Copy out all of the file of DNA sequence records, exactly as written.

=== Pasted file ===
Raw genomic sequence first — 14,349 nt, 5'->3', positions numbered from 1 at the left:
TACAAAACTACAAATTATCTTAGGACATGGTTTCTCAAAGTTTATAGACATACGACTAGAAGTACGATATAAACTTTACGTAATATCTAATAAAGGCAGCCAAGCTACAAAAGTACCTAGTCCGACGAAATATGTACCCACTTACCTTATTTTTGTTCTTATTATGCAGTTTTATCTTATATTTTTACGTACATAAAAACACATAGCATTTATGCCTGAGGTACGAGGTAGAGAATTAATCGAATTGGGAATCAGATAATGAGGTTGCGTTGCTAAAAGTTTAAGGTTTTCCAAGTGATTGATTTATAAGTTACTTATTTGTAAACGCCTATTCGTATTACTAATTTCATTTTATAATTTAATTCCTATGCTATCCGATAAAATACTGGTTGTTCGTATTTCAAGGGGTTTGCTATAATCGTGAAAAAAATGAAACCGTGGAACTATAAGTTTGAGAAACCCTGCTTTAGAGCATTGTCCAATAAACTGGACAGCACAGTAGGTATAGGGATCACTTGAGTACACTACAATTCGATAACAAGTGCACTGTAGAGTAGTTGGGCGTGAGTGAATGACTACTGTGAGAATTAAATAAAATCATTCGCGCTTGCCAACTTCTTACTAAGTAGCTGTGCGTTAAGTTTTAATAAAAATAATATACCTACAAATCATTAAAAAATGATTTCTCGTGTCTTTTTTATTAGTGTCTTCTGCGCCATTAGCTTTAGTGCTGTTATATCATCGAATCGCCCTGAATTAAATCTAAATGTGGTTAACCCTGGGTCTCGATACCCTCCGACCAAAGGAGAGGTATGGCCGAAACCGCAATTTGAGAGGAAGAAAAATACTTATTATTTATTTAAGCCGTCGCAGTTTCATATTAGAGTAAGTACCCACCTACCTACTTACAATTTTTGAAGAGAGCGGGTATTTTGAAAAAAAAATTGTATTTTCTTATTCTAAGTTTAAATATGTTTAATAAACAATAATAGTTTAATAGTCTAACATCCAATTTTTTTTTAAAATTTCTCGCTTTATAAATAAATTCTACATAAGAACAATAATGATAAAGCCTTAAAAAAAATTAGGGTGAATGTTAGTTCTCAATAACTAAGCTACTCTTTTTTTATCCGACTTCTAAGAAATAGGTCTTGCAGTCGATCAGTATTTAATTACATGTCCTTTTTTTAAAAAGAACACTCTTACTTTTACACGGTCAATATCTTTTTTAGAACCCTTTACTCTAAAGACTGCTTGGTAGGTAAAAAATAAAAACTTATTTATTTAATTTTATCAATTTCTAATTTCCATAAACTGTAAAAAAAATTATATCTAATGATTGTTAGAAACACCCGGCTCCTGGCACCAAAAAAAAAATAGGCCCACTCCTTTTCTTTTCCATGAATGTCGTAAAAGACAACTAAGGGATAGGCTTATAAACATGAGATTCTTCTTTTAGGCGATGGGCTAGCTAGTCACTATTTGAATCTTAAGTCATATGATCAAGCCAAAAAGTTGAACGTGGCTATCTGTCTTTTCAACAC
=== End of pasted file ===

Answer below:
Raw genomic sequence first — 14,349 nt, 5'->3', positions numbered from 1 at the left:
TACAAAACTACAAATTATCTTAGGACATGGTTTCTCAAAGTTTATAGACATACGACTAGAAGTACGATATAAACTTTACGTAATATCTAATAAAGGCAGCCAAGCTACAAAAGTACCTAGTCCGACGAAATATGTACCCACTTACCTTATTTTTGTTCTTATTATGCAGTTTTATCTTATATTTTTACGTACATAAAAACACATAGCATTTATGCCTGAGGTACGAGGTAGAGAATTAATCGAATTGGGAATCAGATAATGAGGTTGCGTTGCTAAAAGTTTAAGGTTTTCCAAGTGATTGATTTATAAGTTACTTATTTGTAAACGCCTATTCGTATTACTAATTTCATTTTATAATTTAATTCCTATGCTATCCGATAAAATACTGGTTGTTCGTATTTCAAGGGGTTTGCTATAATCGTGAAAAAAATGAAACCGTGGAACTATAAGTTTGAGAAACCCTGCTTTAGAGCATTGTCCAATAAACTGGACAGCACAGTAGGTATAGGGATCACTTGAGTACACTACAATTCGATAACAAGTGCACTGTAGAGTAGTTGGGCGTGAGTGAATGACTACTGTGAGAATTAAATAAAATCATTCGCGCTTGCCAACTTCTTACTAAGTAGCTGTGCGTTAAGTTTTAATAAAAATAATATACCTACAAATCATTAAAAAATGATTTCTCGTGTCTTTTTTATTAGTGTCTTCTGCGCCATTAGCTTTAGTGCTGTTATATCATCGAATCGCCCTGAATTAAATCTAAATGTGGTTAACCCTGGGTCTCGATACCCTCCGACCAAAGGAGAGGTATGGCCGAAACCGCAATTTGAGAGGAAGAAAAATACTTATTATTTATTTAAGCCGTCGCAGTTTCATATTAGAGTAAGTACCCACCTACCTACTTACAATTTTTGAAGAGAGCGGGTATTTTGAAAAAAAAATTGTATTTTCTTATTCTAAGTTTAAATATGTTTAATAAACAATAATAGTTTAATAGTCTAACATCCAATTTTTTTTTAAAATTTCTCGCTTTATAAATAAATTCTACATAAGAACAATAATGATAAAGCCTTAAAAAAAATTAGGGTGAATGTTAGTTCTCAATAACTAAGCTACTCTTTTTTTATCCGACTTCTAAGAAATAGGTCTTGCAGTCGATCAGTATTTAATTACATGTCCTTTTTTTAAAAAGAACACTCTTACTTTTACACGGTCAATATCTTTTTTAGAACCCTTTACTCTAAAGACTGCTTGGTAGGTAAAAAATAAAAACTTATTTATTTAATTTTATCAATTTCTAATTTCCATAAACTGTAAAAAAAATTATATCTAATGATTGTTAGAAACACCCGGCTCCTGGCACCAAAAAAAAAATAGGCCCACTCCTTTTCTTTTCCATGAATGTCGTAAAAGACAACTAAGGGATAGGCTTATAAACATGAGATTCTTCTTTTAGGCGATGGGCTAGCTAGTCACTATTTGAATCTTAAGTCATATGATCAAGCCAAAAAGTTGAACGTGGCTATCTGTCTTTTCAACAC